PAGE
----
If his lies were deliberate, he’d have the sense to either avoid taking an oath or to selectively curb his flights of fancy.

His lying is a compulsion, not a choice: The man is genuinely incapable of telling the truth.

Now here’s a

Juxtaposition of the Day, Goldilocks Division

(Adam Zyglis)


(Stuart Carlson)


(Jack Ohman)

There is a three-bowls-of-porridge element to these three commentaries on last week’s witness intimidation:

Zyglis is too vague: The accusation is valid, certainly, and he nails the hypocrisy of the way the Republicans have been mewling and puking and whining, yet eagerly dishing out the very abuse they claim to suffer. But he doesn’t demonstrate the effect of the actual — and potentially actionable — witness intimidation.

However, Carlson overstates it, and his use of the Twitter bird and corresponding bird-shit imagery is the problem.

Marie Yovanovich stood up to the intimidation, admitting it bothered her but not allowing it to shut her up. This leaves Carlson with the options of depicting a splat on her shoulder to be acknowledge but wiped off — which is less than what happened — or the complete coverage he chose, which is too much, since it implies that it worked.

Ohman gets the “just right” and it’s due in large part to his foregoing symbolic imagery — which often adds a humorous implication — and simply portraying witness intimidation as the bullying gangsterism it is.

No funny elephant, no funny birdshit. Just a threatening back alley thug.

Yovanovich shows apprehension, perhaps even fear, but neither panic nor a thought of turning back.

Just as she did in the hearing.

The world is changing, and courageous women are stepping forward.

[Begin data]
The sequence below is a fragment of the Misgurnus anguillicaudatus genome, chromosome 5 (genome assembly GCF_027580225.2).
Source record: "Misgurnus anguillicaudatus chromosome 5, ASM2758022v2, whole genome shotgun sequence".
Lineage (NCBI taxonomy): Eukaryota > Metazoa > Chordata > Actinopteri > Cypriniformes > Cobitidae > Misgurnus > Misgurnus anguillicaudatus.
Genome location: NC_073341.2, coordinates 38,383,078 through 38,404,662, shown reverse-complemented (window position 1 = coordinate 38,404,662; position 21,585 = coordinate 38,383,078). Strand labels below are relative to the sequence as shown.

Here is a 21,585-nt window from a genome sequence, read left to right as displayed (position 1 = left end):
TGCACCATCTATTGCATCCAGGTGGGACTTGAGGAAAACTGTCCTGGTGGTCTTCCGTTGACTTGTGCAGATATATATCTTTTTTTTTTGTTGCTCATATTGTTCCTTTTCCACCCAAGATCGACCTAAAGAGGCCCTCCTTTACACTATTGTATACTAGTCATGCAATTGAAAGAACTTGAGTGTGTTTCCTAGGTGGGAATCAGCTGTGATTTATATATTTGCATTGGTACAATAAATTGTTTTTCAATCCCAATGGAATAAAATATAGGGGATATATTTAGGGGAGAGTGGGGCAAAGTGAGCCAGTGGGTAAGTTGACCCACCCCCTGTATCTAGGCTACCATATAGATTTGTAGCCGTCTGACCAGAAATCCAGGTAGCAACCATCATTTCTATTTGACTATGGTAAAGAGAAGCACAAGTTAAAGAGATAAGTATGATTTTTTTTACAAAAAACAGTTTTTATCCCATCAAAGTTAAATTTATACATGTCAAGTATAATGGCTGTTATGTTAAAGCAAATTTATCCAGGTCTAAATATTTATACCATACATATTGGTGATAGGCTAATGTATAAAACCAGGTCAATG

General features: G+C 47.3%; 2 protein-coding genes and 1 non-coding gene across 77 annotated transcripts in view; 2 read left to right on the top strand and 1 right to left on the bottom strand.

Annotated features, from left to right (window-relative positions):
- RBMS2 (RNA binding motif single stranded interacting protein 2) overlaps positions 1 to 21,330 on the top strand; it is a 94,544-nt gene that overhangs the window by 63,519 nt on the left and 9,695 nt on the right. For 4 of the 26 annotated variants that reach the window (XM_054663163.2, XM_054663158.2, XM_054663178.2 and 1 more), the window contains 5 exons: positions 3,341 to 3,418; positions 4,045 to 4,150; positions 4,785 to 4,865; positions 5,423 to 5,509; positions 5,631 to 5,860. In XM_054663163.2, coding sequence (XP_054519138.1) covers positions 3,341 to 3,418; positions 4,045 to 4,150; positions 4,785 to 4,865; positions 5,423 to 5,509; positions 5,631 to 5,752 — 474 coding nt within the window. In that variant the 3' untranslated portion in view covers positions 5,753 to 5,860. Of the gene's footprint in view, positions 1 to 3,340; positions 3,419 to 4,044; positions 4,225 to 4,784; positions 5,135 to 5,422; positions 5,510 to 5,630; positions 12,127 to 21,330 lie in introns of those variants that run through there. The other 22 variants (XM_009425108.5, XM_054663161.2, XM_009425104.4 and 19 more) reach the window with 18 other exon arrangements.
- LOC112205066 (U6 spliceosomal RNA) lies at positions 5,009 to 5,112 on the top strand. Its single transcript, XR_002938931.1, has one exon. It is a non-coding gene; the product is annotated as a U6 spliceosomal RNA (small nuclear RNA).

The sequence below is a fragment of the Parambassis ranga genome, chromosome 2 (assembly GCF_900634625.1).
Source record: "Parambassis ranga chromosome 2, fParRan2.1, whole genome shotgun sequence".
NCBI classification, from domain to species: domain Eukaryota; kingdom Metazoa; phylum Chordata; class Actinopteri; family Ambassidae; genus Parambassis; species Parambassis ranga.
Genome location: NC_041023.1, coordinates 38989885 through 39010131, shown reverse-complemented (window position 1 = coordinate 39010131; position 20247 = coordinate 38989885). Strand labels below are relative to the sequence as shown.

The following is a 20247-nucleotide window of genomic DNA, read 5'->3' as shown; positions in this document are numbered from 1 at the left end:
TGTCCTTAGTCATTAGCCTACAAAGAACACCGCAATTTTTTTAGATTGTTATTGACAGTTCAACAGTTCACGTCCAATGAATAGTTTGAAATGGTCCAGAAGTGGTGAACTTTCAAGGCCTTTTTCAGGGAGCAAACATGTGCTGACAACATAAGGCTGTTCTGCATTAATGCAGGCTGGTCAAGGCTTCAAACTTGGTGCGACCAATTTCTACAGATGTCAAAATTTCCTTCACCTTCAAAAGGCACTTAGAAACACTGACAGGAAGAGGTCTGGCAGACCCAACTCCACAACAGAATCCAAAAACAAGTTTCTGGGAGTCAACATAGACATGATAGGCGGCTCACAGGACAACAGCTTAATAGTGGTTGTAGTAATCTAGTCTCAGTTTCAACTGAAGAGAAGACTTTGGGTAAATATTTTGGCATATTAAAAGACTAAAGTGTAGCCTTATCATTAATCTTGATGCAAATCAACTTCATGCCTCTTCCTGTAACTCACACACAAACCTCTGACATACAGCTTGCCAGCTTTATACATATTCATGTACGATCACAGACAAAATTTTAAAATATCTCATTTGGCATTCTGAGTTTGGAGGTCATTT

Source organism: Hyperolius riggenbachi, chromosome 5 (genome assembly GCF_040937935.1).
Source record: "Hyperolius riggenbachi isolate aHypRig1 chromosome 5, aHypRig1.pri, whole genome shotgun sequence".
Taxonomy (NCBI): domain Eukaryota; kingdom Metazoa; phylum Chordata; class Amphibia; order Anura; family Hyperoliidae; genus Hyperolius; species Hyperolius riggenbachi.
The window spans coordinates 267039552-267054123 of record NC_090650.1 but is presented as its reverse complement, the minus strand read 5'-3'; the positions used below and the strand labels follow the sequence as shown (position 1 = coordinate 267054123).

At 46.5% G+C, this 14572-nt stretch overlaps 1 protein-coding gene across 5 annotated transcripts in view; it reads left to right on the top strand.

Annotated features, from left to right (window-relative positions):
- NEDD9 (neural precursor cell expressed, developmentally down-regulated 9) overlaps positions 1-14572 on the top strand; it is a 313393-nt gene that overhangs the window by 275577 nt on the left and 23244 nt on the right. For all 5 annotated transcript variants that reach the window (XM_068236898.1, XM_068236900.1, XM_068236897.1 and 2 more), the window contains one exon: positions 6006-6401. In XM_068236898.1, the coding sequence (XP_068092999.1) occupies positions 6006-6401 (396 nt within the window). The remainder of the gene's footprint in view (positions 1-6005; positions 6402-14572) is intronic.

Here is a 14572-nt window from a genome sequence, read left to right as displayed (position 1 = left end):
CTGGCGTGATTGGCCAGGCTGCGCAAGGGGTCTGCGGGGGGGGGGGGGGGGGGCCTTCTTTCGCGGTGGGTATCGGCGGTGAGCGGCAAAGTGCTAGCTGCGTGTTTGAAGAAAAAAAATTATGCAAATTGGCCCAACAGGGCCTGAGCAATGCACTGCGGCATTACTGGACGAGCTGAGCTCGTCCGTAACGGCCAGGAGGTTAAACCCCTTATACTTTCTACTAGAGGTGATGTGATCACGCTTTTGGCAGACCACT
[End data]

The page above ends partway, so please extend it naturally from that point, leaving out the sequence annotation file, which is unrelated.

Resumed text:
There was an immediate contrast between Yovanovich’s straightforward testimony and Elise Stefanik’s portrayal of an old-fashioned, mean-girl teacher’s pet.

But I’m also remembering the first Congressional candidate I ever voted for, Pat Schroeder, and how, when she dropped out of the Presidential race, she teared up a bit.

I always loved her combination of humanity, wit and intensity.

But instead of acknowledging that competent women could bring a human dimension to what has been an all-boys’ game, Saturday Night Live and others reduced a quarter-century of groundbreaking political work to a mean-spirited snicker at those tears.

I hope we’re done with that.

I’d like to think that the little girls James Thurber spoke of 80 years ago are finally here, recognizing villains and dealing with them as they should be dealt with.



Wait — before you go

There’s a political cartoon of the year contest going on in Great Britain that features eight cartoonists whose work has appeared here, one of them rather often. It only takes a moment to vote.

4 thoughts on “CSotD: And another thing …

  1. Guess my Christmas gift to myself will have to be a subscription to the Washington Post, if only to see all of Ann Telnaes work.

  2. I found it hard to vote. I found myself leaning toward editorial cartoons about Trump. Not sure that was appropriate. This is a British contest. But – I voted.